Outlook for January
1) US fiscal/monetary policy – key date – FOMC meeting January 30/31
Although this meeting is not followed by a press conference and no policy change is expected, it will be the first time the Fed is able to officially comment on the impact of the tax reform passed at the end of December. It also could be Yellen’s last meeting – though she may not attend if Powell is confirmed as Chair by the Senate in time. It seems likely that the passage of the reform will lead the Fed to take a more positive view of the economy going forward, as most expect the reform to boost GDP around 0.5% in 2018. The January meeting contains no updated projections or press conference – for that we will have to wait until March – but will release a statement which seems likely to be on the upbeat side given the reform and recent strong GDP data.
2) Equity market performance
US equities continued to perform well through December capping a very strong performance through the year, but with valuations stretched and the market anticipating higher interest rates through the year, the trend is looking potentially vulnerable to correction. However, foreign equities finished the year in more mixed fashion, with European markets in particular dropping back in the last couple of months, suggesting they provide better value. That being said, European equities rarely manage to rise when the US market is falling. Many FX markets will be affected by the general tone in risk appetite, so equity market performance at the start of the year will be important, particularly for the traditional safe havens.
There is nothing notable scheduled in Brexit negotiations, but the first shots across the bows in trade talks are likely to be heard. Initial positions are likely to be deliberately tough, and early indications from the EU suggest they see the likely trade deal with the UK as being similar to that for Canada and South Korea rather than the closer ties with Norway and Switzerland. In particular, the initial EU position is that financial services will get no special treatment, and that the hopes of the City of London that current arrangements will be largely unaffected will be disappointed. It is hard to know how the markets will take any statements, as most believe that at this stage everything is a negotiating position. But the progress so far suggests that the EU will not be backing down very far from their initial stance.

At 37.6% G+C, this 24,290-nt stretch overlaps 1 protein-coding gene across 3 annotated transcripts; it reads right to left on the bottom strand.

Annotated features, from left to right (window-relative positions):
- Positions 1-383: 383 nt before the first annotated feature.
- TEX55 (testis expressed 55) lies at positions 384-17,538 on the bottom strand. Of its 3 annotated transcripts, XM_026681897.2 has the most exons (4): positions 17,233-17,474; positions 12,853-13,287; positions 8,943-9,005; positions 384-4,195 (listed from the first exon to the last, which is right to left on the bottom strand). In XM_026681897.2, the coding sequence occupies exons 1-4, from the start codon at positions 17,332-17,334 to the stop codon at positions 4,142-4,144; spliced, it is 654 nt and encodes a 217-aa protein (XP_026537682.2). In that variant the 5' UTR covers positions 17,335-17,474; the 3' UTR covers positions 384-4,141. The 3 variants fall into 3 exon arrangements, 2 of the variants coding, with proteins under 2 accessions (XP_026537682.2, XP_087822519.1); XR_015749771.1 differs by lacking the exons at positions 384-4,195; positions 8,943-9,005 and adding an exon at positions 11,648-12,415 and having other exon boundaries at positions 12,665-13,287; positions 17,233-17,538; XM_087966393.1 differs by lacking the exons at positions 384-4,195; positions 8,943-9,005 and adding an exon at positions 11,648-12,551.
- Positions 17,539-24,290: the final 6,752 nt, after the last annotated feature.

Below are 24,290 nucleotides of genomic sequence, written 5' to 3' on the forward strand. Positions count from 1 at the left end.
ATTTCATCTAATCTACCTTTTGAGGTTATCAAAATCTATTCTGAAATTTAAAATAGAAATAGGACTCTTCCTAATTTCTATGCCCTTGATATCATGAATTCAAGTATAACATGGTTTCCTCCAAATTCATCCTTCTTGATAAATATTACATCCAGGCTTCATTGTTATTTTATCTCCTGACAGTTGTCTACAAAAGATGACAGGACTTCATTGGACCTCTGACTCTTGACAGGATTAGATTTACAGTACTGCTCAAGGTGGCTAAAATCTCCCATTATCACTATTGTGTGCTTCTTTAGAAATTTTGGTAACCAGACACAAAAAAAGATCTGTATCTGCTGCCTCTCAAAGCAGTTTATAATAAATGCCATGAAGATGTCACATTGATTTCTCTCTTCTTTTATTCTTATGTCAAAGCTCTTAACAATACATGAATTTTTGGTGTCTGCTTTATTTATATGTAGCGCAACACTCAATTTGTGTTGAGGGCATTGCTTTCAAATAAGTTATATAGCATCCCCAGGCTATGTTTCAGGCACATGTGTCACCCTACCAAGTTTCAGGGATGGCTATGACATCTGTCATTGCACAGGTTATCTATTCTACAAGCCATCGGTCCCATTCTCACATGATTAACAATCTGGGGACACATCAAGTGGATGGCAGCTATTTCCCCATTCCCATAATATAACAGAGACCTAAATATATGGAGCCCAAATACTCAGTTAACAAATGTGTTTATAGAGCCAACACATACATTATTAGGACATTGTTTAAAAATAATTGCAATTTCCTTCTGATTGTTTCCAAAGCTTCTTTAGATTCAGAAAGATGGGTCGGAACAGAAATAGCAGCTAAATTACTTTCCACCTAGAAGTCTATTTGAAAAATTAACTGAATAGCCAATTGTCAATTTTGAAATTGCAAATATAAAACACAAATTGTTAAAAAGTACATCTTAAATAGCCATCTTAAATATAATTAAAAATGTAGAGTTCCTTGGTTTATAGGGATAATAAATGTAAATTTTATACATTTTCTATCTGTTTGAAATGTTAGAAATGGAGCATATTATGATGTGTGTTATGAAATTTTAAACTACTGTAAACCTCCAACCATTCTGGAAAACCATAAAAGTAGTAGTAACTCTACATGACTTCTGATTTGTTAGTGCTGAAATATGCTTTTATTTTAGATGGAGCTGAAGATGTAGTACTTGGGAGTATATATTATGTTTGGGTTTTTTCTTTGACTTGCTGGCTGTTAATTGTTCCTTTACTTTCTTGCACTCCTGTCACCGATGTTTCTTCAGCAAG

4) European politics
The announcement of the Italian election for March 4 and the Catalan regional election in December which returned a separatist majority have had little initial impact on markets, but the issue of populist and separatist politics in Europe is likely to be in the news in the early part of the year as a result. In the UK, a cabinet reshuffle in January looks likely, but shouldn’t significantly impact the political equilibrium.
5) NAFTA negotiations – late January in Montreal
These negotiations have been continuing for some months without any noticeable progress, and fears are rising that Trump is prepared to announce a withdrawal if progress is not made. The next round of talks is scheduled for late January in Montreal. In practice, it would seem that few see much advantage in withdrawal, so such a radical step seems unlikely, but concerns may intensify as meetings approach.
EUR/USD remains confined to the 1.15-1.21 range seen since late July, but continued to press the top end of this in December despite the passage of the US tax reform which, on the face of it, should have been supportive for the USD. While some of the EUR’s strength may be ascribed to the stronger than expected German CPI data released late in December, the USD’s weakness in the last week of the year is in line with a seasonal tendency, and we are inclined to ascribe the latest USD weakness to seasonality. This tends to unwind by the end of January, but often persists in the early part of the month, so the 1.2093 high from September may yet be broken in early 2018 trading. Nevertheless, the conditions do not yet seem right for sustained strength in EUR/USD with yield spreads broadly stable at attractive levels for the USD. Although EUR/USD gained through the second half of 2017 without the support of yield spreads, this could be viewed as a valuation correction in part due to unwinding of positions, and is less likely to be repeated with speculative positioning heavily long EUR and valuation at more sensible levels. Even so, the top end of the range looks, for the moment, more in danger than the downside, which is only likely to be threatened if Italian and Spanish politics move more into focus, or if Brexit negotiations turn extremely acrimonious.